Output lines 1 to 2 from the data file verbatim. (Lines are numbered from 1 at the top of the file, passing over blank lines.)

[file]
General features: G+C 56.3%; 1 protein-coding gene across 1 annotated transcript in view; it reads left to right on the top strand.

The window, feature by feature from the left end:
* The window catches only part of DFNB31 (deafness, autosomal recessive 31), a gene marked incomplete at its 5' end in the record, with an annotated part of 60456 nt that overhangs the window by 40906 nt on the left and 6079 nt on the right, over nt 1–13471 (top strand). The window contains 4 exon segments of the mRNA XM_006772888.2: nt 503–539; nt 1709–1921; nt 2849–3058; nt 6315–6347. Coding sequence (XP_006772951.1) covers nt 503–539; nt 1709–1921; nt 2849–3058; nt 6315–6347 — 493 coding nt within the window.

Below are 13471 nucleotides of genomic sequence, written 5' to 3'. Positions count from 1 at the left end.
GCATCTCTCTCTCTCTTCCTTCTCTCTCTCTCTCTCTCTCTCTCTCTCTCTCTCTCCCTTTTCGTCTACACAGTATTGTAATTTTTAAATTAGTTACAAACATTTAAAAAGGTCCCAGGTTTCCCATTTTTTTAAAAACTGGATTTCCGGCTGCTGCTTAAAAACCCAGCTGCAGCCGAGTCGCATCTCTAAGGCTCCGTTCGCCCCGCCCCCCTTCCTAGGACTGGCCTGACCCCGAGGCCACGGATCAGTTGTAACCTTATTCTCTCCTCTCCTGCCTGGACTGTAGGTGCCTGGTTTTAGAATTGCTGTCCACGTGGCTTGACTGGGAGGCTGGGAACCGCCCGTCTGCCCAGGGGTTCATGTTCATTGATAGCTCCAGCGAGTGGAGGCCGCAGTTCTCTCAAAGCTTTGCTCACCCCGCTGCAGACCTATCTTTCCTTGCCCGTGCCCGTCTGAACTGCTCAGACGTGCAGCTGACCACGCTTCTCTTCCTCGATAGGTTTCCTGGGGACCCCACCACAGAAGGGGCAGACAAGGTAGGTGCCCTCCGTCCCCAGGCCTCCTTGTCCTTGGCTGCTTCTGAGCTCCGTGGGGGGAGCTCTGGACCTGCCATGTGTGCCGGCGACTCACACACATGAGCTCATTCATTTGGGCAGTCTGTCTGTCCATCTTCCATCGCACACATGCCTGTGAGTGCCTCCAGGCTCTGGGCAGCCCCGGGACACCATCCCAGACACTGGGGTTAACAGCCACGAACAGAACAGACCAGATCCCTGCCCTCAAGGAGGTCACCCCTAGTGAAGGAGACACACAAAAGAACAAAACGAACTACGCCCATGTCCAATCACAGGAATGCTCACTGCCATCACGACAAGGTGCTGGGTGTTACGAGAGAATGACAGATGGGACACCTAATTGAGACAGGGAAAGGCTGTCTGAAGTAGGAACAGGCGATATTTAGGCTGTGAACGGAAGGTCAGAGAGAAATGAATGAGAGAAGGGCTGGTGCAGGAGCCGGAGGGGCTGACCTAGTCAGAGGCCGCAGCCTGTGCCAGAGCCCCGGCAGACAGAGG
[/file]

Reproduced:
General features: G+C 56.3%; 1 protein-coding gene across 1 annotated transcript in view; it reads left to right on the top strand.

The window, feature by feature from the left end: